Vancouver's Reimagine CBC Celebration takes a creative approach to helping the public broadcaster
The news was grim.
The federal budget announcement on March 29 revealed that $115 million in funding to the CBC would be cut over three years.
Then on April 10, the CBC announced what cost-cutting measures it would implement, including cuts to news, TV, radio, sports, and children's programming.
Tara Mahoney of the Gen Why Media Project spoke with the Georgia Straight by phone about the Reimagine CBC campaign, which Canadians can participate in to do something about the situation—in an innovative way.
Reimagine CBC, she explained, is a collaboration between the Vancouver-based grassroots advocacy organization Open Media and the Canadian Media Guild (the trade union representing CBC staff).
Mahoney explained that the non-partisan organization Friends of CBC has long been conducting numerous campaigns for people to take action through protest and lobbying. In anticipation of the federal budget cuts, Mahoney said that Reimagine CBC started to consider what approach to take to involve Canadians.
"When they were talking about what kind of campaign they wanted to do, they didn't want to do that same narrative of, like…'Sign this petition', they wanted do something a bit more generative, and creative, and positive. So they came up with the Reimagine idea which positions the public as more like 'We want your ideas' rather than 'Let's fight' kind of thing."
Reimagine CBC joined up with the advocacy organization Leadnow and the community-building project Gen Why.
The event boasts:
- an intercultural performance;
- stories from blogger and photographer Christine McAvoy, writer Ivan E. Coyote, and author Wade Davis;
- a casual, living-room-style conversation (complete with couches) featuring documentary filmmaker Nettie Wild, SFU communications professor Kathleen Cross, CBC Radio 3 director Steve Pratt, Shit Harper Did's Sean Devlin, and cultural producer Jarrett Martineau, moderated by Beat Board's Mike Sheehan;
- a performance by a super group composed of indie musicians Dan Mangan, Aidan Knight, Hannah Epperson, and The Zola's Zachary Gray.
Mahoney said it was somewhat tricky getting people to participate due to sensitive issues about the national public broadcaster.
"People who love the CBC, they're careful how they talk about it because they don't want to see it go away and they don't want to be critical of it, even though it has things that can be improved. But at the same time, it's super controversial because, depending on where the politics are, it's sort of this hybrid model of publicly funded yet has commercial aspects to it, and so people who are of the free-market mentality are like 'That's not fair' and then people who are of the public media position are like, 'Well, it shouldn't have any commercials at all.' So there are all these conflicting views."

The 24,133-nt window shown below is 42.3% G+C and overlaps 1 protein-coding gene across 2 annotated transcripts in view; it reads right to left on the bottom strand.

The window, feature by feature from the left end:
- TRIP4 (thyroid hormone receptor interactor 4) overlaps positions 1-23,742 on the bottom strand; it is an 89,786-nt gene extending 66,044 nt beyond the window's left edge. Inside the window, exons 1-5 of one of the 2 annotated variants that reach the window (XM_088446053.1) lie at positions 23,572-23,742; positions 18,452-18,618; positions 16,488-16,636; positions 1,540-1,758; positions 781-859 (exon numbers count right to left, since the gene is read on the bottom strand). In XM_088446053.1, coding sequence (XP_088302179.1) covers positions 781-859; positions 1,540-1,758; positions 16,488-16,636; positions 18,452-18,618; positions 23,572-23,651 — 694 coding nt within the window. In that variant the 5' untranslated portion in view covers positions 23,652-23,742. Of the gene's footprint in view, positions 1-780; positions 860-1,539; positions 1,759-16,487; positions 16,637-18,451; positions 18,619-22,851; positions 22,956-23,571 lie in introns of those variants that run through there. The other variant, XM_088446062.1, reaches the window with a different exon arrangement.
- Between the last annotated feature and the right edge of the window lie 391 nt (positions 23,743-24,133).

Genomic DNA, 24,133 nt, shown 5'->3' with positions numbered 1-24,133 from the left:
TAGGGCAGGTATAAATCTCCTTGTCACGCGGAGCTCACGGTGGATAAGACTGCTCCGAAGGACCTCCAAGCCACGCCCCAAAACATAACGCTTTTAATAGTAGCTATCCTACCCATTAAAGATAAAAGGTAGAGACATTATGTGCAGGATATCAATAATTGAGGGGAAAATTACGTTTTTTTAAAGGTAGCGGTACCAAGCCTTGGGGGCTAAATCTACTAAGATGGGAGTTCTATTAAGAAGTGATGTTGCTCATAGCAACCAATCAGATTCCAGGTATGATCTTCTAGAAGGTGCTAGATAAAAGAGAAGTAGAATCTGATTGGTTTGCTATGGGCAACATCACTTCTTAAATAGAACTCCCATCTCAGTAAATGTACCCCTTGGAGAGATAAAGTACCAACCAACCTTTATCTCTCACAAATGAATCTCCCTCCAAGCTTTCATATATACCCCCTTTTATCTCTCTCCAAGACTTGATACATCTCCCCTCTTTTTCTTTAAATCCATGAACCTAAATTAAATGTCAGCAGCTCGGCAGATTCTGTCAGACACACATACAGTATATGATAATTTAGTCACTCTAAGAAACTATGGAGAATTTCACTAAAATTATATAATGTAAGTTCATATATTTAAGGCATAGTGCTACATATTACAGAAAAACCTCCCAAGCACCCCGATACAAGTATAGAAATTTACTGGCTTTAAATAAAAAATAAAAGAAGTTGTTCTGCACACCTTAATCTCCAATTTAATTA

However, those that did say yes were willing to do so without any payment.
"Dan Mangan was just like, 'The CBC is responsible for getting my career going, pretty much, in a lot of ways'," Mahoney said. "I think people like him and Aidan Knight and a lot of Canadian artists feel indebted to the CBC. So they were more than happy to participate, which is so great."
For those that can't attend, it will be streamed online at the Reimagine CBC website, as well as on the Toronto Star, The Mark, Rabble, and The Tyee websites.
Mahoney said Lead Now will be organizing small meetups across country to engage citizens in casual conversations and discussions about the CBC. A Toronto event will be organized at the end of the campaign in September.
"We'll be collecting all that information and the culmination of the campaign will be a report that Open Media writes and delivers to the CBC and the CRTC when their licence comes up for review in the fall," Mahoney explained.
As for why people should get involved and participate in the campaign, Mahoney said it boils down to the fact that the CBC is truly ours.
"The biggest thing I've come to really appreciate about the CBC is…as a public media institution that's funded by taxpayers, it belongs to us. So that idea that as citizens, this is our outlet. So you can't say that about the commercial outlets and so therefore we can have a say and this event and this campaign is a citizen-driven campaign designed for people to do that. So I think the biggest message is participate in that conversation, but then also, understand how important public media is. Because it's funded by the taxpayers and it's not at the mercy of the market, it can cover stories that aren't popular to cover, that aren't necessarily cheerleading the political power or commercial power or whatever it is. It really is, therefore, the people."
You can follow Craig Takeuchi on Twitter at twitter.com/cinecraig.